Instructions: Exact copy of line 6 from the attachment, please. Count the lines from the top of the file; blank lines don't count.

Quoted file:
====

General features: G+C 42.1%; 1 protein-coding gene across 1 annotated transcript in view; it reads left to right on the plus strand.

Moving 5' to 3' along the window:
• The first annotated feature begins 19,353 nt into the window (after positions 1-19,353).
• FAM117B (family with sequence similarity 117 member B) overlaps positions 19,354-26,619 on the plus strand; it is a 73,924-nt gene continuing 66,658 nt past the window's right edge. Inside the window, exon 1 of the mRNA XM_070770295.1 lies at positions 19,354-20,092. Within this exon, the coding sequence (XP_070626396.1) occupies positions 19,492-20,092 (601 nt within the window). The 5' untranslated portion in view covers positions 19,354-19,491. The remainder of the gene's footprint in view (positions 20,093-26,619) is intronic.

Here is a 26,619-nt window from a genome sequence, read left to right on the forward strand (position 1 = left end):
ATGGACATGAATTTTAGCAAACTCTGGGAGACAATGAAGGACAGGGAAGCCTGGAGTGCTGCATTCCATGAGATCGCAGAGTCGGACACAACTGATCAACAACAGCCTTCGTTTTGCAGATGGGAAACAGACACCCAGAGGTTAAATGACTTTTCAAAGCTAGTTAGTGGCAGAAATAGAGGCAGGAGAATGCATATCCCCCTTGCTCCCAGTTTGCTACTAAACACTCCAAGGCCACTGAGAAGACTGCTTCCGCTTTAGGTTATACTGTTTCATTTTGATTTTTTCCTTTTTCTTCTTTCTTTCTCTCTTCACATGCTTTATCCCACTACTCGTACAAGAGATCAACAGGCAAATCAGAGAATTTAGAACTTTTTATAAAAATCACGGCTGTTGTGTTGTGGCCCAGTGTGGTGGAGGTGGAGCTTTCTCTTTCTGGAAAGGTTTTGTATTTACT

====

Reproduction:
ATGGACATGAATTTTAGCAAACTCTGGGAGACAATGAAGGACAGGGAAGCCTGGAGTGCTGCATTCCATGAGATCGCAGAGTCGGACACAACTGATCAACAACAGCCTTCGTTTTGCAGATGGGAAACAGACACCCAGAGGTTAAATGACTTTTCAAAGCTAGTTAGTGGCAGAAATAGAGGCAGGAGAATGCATATCCCCCTTGCTCCCAGTTTGCTACTAAACACTCCAAGGCCACTGAGAAGACTGCTTCCGCTTTAGGTTATACTGTTTCATTTTGATTTTTTCCTTTTTCTTCTTTCTTTCTCTCTTCACATGCTTTATCCCACTACTCGTACAAGAGATCAACAGGCAAATCAGAGAATTTAGAACTTTTTATAAAAATCACGGCTGTTGTGTTGTGGCCCAGTGTGGTGGAGGTGGAGCTTTCTCTTTCTGGAAAGGTTTTGTATTTACT